Hair on Television ~ A Poem, by Wesley McNair

This morning’s headlines made me think of this wonderful poem by Maine’s Poet Laureate (and my brother) Wesley McNair. This is one of the many collected in his fine book from 1989, THE TOWN OF NO.




On the soap opera the doctor

explains to the young woman with cancer

that each day is beautiful.


Hair lifts from their heads

like clouds, like something to eat.


It is the hair of the married couple

getting in touch with their real feelings for the first

time on the talk show,


the hair of young people on the beach

drinking Cokes and falling in love.


And the man who took the laxative and waters his garden

next day with the hose wears the hair


so dark and wavy even his grandchildren are amazed,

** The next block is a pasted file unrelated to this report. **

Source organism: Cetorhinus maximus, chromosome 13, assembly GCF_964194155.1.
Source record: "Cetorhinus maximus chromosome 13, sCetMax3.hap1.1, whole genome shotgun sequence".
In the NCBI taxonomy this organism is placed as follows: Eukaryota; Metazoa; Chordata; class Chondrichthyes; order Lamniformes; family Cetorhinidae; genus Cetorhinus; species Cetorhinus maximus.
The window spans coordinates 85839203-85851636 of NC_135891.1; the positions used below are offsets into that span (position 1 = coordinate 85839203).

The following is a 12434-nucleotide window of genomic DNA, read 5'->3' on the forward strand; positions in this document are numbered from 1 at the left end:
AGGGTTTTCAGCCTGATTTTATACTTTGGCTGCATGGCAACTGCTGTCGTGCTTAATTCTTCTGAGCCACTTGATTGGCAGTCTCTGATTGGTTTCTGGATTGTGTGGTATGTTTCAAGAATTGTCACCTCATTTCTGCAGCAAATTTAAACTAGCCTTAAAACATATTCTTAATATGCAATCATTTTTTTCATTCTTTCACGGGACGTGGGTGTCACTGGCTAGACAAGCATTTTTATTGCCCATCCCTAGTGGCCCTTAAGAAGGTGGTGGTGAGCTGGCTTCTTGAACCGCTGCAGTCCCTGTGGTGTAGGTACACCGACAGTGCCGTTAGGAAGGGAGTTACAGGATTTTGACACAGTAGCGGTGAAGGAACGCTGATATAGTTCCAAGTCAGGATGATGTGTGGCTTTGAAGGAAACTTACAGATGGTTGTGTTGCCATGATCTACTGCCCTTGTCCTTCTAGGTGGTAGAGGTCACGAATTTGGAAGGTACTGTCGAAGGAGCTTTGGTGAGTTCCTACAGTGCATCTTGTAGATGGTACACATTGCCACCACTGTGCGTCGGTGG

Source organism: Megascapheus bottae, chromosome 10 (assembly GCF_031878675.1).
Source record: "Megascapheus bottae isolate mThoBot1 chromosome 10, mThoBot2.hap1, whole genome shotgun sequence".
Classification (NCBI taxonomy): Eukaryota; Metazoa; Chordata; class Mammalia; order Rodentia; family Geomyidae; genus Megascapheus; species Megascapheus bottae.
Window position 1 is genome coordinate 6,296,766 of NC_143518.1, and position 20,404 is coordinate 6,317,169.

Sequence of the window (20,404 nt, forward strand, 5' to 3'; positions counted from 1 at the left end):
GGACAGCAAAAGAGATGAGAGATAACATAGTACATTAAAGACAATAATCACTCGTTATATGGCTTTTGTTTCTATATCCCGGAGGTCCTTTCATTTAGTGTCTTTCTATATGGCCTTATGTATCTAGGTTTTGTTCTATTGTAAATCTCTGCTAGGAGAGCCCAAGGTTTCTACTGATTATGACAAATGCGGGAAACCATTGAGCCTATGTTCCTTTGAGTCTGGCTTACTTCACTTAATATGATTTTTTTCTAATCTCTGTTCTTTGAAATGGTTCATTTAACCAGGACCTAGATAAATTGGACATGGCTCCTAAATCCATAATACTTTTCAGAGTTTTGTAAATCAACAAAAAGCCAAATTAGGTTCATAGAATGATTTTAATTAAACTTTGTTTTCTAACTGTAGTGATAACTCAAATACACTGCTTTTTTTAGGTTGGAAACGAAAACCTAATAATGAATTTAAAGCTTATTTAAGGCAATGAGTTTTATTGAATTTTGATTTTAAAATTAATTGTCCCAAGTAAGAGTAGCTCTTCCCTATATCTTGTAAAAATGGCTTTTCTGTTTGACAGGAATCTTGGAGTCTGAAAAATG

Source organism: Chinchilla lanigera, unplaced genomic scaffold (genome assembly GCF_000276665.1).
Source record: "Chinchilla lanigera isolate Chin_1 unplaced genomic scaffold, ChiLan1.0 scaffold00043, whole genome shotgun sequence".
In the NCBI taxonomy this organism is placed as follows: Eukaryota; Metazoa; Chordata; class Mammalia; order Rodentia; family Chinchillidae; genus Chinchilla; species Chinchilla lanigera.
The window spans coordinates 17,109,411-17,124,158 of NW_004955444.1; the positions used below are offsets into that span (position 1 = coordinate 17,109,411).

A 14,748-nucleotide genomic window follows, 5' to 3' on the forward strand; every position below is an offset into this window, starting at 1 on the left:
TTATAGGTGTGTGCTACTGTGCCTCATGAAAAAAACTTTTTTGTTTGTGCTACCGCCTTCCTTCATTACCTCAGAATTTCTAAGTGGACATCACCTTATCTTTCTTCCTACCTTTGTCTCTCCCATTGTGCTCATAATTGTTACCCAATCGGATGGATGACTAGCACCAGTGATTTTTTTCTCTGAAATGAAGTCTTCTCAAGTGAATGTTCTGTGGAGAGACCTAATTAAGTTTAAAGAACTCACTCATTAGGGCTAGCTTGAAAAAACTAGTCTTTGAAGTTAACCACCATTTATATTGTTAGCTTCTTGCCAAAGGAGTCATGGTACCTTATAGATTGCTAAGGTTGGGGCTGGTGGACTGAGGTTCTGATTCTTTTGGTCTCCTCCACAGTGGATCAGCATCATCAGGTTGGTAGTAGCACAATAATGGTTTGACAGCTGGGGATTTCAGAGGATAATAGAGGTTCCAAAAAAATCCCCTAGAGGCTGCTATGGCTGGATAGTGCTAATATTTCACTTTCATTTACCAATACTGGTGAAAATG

and the woman who never dreamed tampons

could be so convenient wears it.


For the hair is changing people’s lives.

It is growing like wheat above the faces


of game show contestants opening the doors

of new convertibles, of prominent businessmen opening

their hearts to Christ, and it is growing


straight back from the foreheads of vitamin experts,

detergent and dog food experts

helping ordinary housewives discover


how to be healthier, get clothes cleaner

and serve dogs meals in the hair.


And over and over on television the housewives,

and the news teams bringing all the news faster

and faster, and the new breed of cops winning the fight


against crime are smiling, pleased to be at their best,

proud to be among the literally millions of Americans


everywhere who have tried the hair, compared the hair

and will never go back to life before the active,

the caring, the successful, the incredible hair.


-Wesley McNair, The Town of No (David R. Godine, Publisher, Inc., 1989)